Internet video provider pursues deals with U.S. MSOs, after reaching pacts with pair of Euro operators

Netflix has been a quasi-competitor to Comcast, whose cable bundle looks pretty steep compared with Netflix’s low $7.99 monthly price for a wealth of on-demand entertainment options.

Now Netflix is in early-stage talks with Comcast and other cable operators including Suddenlink Communications to offer the Internet streaming service on their set-tops, according to a Wall Street Journal report, which noted that “no deal is imminent.”

It’s no secret Netflix is eager to gain a powerful new distribution vehicle through cable set-tops in the U.S., after inking such pacts with U.K. cable provider Virgin Media and Sweden’s Com Hem. Chief financial officer David Wells said at Goldman Sachs’ Communacopia investment conference last month in New York that the company is open to deals with pay TV providers in the States.

“It’s up to the MVPDs (multichannel video programming distributors) to decide how much of a competitor we are or a complement,” Wells said.

Why would Comcast or another major cable operator want to join forces with Netflix, which could over time walk away with their video customers? Here are three reasons it might make sense:

1. It would underscore the distinction between TV and Internet subscription video-on-demand services. Netflix isn’t a true replacement for TV: It doesn’t offer live sports, news, or current primetime broadcast or cable shows. Pay TV providers and Netflix both have pointed this out regularly. But if an MSO added Netflix into its lineup, the marketing body language would be clear — pay television is one (higher priced) thing, and Netflix is something separate, akin to a premium cabler like HBO, Showtime or Starz.

Note that Comcast has chosen to fight Netflix than team up, for now. The MSO offers Streampix, a Netflix-like collection of older TV shows and movies available on multiple screens, bundled with double- and triple-play packages. But it could decide that the cost of licensing a swath of library to be the all-things-video provider doesn’t make as much sense as going into business with Netflix (or others like Amazon, for that matter) — an embrace-and-marginalize tactic that could enhance the MSO’s overall service; let it gain incremental revenue through erstwhile competitors; and, again, highlight that Netflix is just one smaller piece of what Comcast’s Xfinity TV delivers.

2. It would give cable operators another weapon in programming fights. Let’s say a broadcaster is threatening to pull its signals in a fight with a cable distributor. If that TV network’s past-season shows are on Netflix (e.g., “The New Girl”), cable operators could tide subscribers over in the event of a blackout with the older fare. Not the perfect firewall, but it could boost customer goodwill and/or reduce programmers’ leverage.

3. It would give MSOs a marketing edge over satellite and telco — and boost broadband upgrades. Cable TV plus Netflix, in one integrated service, could be a perfect way to upgrade customers to a higher-speed (and more expensive) broadband package. It would give cable a way to tout its superiority over competitors, too: Satellite broadband is far slower and more limited than cable broadband, and telcos do not offer super-fast fiber-based services ubiquitously.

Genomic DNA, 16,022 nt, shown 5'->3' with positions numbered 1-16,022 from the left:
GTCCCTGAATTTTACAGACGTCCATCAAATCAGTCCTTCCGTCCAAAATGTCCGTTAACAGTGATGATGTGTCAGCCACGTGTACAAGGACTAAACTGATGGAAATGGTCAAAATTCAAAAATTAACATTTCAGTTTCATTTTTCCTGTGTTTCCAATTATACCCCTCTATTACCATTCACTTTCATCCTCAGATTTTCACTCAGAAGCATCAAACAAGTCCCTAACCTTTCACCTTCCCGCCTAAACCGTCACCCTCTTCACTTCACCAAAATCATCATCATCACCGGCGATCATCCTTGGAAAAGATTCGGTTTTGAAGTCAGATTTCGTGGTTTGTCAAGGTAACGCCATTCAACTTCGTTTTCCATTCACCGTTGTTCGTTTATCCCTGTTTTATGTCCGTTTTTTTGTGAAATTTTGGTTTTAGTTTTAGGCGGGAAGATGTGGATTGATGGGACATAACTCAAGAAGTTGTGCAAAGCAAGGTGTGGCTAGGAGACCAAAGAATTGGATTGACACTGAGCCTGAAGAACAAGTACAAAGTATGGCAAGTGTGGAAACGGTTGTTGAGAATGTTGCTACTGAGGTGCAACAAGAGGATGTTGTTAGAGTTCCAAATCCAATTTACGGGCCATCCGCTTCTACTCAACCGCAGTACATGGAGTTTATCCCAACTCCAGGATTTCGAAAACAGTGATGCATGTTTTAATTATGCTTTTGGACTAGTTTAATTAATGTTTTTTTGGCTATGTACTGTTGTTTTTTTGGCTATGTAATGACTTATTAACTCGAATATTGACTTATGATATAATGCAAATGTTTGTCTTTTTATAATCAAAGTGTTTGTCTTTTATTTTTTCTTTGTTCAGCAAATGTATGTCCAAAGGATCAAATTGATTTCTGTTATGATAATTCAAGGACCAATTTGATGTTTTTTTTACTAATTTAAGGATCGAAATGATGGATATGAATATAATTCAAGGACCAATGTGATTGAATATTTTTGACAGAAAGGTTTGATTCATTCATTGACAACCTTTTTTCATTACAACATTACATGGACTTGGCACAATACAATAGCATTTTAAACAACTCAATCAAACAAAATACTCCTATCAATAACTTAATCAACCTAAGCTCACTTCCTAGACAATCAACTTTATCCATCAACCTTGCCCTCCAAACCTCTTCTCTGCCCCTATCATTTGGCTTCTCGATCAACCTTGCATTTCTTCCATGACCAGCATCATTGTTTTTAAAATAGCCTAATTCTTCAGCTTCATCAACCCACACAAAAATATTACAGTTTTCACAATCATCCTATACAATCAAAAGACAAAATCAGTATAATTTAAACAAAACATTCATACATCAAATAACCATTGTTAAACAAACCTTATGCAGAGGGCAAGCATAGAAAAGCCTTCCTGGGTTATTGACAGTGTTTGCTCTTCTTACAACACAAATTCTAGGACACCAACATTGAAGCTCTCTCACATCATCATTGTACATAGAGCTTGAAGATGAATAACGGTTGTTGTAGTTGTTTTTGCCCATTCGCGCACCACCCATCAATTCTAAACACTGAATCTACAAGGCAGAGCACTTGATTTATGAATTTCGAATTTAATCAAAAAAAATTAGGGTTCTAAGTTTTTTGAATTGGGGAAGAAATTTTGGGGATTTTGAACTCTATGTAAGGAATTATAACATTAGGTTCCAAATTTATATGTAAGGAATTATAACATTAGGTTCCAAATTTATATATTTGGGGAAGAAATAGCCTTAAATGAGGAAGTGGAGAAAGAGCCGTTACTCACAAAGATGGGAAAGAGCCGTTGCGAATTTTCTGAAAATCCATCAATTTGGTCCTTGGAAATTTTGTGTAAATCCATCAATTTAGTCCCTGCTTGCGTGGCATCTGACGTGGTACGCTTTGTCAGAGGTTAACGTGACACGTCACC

However, a sticking point in Netflix’s talks with MSOs is that the streaming-video company wants them to put caching servers (through its Open Connect program) in their networks, according to the Journal — something many ISPs have resisted. Open Connect saves Netflix money by reducing the amount of data it needs to send through third-party CDNs.

SEE ALSO: Second-Guessing the Netflix-Virgin Media Deal

Deals between Netflix and U.S. operators are not out of the question. But it’s worth noting that there could be some downside in these deals for Netflix, given that MSOs presumably would take a cut of the monthly fee or otherwise get compensated by Netflix. Also note cable operators would face pressure from programming partners for terms or promotional perks on par with — or exceeding — whatever Netflix is the beneficiary of.

Suddenlink, for one, apparently has been interested in offering Netflix on its TiVo set-tops for some time — but Netflix’s licensing deals with studios previously forbade pay-TV distributors from offering its service, because of studios’ concerns it would reduce transactional VOD sales. But recently, Netflix eliminated those old restrictions in new deals with media companies, the Journal said.

Netflix last month announced an agreement with Virgin Media in the U.K., which initially is testing the service with a test group of 40,000 subs before offering it to all 1.7 million who have a TiVo box, as well as Com Hem, the largest cable operator in Sweden. Both MSO are delivering Netflix to subscribers through TiVo boxes.

Meanwhile, Liberty Media chairman John Malone last week said cable operators should get together and create a nationwide Internet video service to rival Netflix, saying the industry has been slow to respond to over-the-top competitors.

It seems likely that we’ll see something from Big Cable in the way of an online video service — whether that’s with Netflix or not.

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